On the morning of February 4, staff members at Mediapart, the French independent investigative website, were just finishing an editorial meeting when the bell to their office rang. During the meeting, they had raised concerns about the recent shift taken by the French government to clamp down on the press’s right to inform and citizens’ right to protest.
When a reporter went to the door just after 11, he found two public prosecutors from the French Ministère Public—a branch of the judiciary similar to the Attorney General’s office and directly linked to the executive chamber—and three policemen. The officials demanded to search the newsroom as part of an investigation they had launched after a string of recent Mediapart stories. Mediapart refused, because the prosecutors didn’t have a warrant.
Edwy Plenel, the founder and publisher of Mediapart, calls the attempted raid “an attack on the free press,” and an unprecedented attempt by Emmanuel Macron to reveal Mediapart’s sources and seize documents and recordings. In a press conference with the Mediapart journalists, Christophe Deloire, Reporters Without Borders’ Secretary General, called the move “a freedom-destroying drift against the secrecy of sources.”
The inquiry stemmed from stories Mediapart published last week about two former Macron senior security agents, Alexandre Benalla and Vincent Crase, who were indicted for beating up a young protester during the 2018 May Day demonstrations. The story relied on recordings and documents, given to Mediapart by anonymous sources, which revealed that Benalla and Crase conspired to hide evidence against them; that Benalla organized a security contract with a Putin- and mob-linked Russian oligarch; and that Benalla had committed perjury before the French Senate. Mediapart’s stories about Benalla, the last of which ran this past Friday, have thrust Macron into what could be a major scandal.
Since its founding in 2008, Mediapart has been a very influential voice in French investigative journalism. A digital-only publication, it has played a central role in the revelation and investigation of several major French scandals, including the Sarkozy-Gaddafi case, the Jerome Cahuzac Swiss account case, and the Lafarge payment of taxes to ISIS in 2013. This is not the first time the publication has received pushback after it published a story.
The public prosecutor opened the investigation because they believe the publication committed an “invasion of privacy” and “illicitly possessed technical devices allowing the interception of communications or conversations.” (These allegations were confirmed to CJR by the prosecutor’s office in an email.) Mediapart denies it recorded anyone or broke any laws, and reiterates that the information it used for the stories came from their sources.
Two hours before officials arrived at Mediapart, the investigative website received a separate inquiry from a judge, who is independent from the executive branch. That judge, according to Jean-Pierre Mignard, one of Mediapart’s lawyers, is running the investigation on the 2018 May Day events, including Benalla’s actions towards protesters.
“What surprises me is that these were two distinct and simultaneous judicial inquiries—one by the independent judge and the other by the state prosecutors,” Mignard says. Today, the publication handed over seven recordings which they previously published to the independent judge.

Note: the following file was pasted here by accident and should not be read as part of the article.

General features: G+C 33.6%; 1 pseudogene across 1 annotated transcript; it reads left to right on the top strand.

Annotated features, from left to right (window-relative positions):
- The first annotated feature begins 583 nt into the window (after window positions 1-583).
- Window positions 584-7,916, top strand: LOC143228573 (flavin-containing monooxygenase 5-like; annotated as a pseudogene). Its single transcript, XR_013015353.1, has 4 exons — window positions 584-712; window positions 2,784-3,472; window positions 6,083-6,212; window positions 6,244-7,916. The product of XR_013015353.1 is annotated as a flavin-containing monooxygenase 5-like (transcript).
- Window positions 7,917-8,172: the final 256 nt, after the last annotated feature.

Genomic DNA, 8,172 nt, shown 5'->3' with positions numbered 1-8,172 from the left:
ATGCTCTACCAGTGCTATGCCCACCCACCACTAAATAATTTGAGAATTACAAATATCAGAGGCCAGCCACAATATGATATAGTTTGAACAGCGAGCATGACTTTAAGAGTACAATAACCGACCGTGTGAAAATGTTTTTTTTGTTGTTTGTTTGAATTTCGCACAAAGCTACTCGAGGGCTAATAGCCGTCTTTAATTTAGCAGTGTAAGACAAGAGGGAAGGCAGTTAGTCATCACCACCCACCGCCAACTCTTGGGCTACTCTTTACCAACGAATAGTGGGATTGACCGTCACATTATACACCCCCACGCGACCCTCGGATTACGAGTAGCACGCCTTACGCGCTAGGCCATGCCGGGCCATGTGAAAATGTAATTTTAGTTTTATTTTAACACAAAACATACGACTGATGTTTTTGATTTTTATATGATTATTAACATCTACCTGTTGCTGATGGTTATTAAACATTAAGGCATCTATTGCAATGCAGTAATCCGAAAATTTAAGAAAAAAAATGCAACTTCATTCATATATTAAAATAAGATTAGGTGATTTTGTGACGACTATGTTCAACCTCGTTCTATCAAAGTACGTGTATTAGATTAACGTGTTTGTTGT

For Plenel, the prosecutor’s move is political, especially because President Macron has direct control over nominating the Paris public prosecutor and the prosecutors below him. The current prosecutor, Rémy Heitz, was directly chosen by Macron, who had previously rejected three names suggested by his Minister of Justice, Nicole Belloubet.
In front of the National Assembly, Belloubet said there was “no collusion with the judiciary,” and that she was “attached to the protection and respect of the sources.”
The problematic connection between the public prosecutor and the executive has long been a problem in France. “The relationship between the two undercuts the public prosecutor as a competent legal authority, according to a 2010 statement from the European Court of Human Rights.“
The attempted raid surprised Plenel, whose newspaper called for a vote in favour of the current president in the second round of his campaign against Marine Le Pen. Plenel made his intentions to fight back clear. “I said it before and I’ll say it again: I want to tell our sources they are safe,” he tells CJR. “We know how to protect them.”
According to Nicolas Hubé, an associate professor of political science and a political communication specialist at University Paris 1 Panthéon-Sorbonne, such raids are rare in France, especially after legislation to protect sources in France was passed in 2010. He notes an attempted raid on Le Canard enchaîné in 2007 for exposing a secret regarding the ongoing investigation into the Clearstream case, and one against the sports publication L’Equipe in 2005.
Macron said in a 2017 video address that journalists “have a problem. They’re interested way too much in themselves and not enough in the country.” Last week, the conservative weekly magazine, Le Point, revealed Macron’s intention to create structures financed by the state that would control public and private media outlets, allegedly to ensure journalistic neutrality and to check the information reported in the media. These plans have been widely discussed in the French press, with some seeing the move as an effort at potential government oversight.
Meanwhile, Yellow Vest protesters recently targeted the French press; several news outlets reported instances of assault and harassment towards journalists across the country. Last week, the local public radio station France Bleu Isère was partially burned down in an arson attack claimed by an anti-capitalist anarchist group.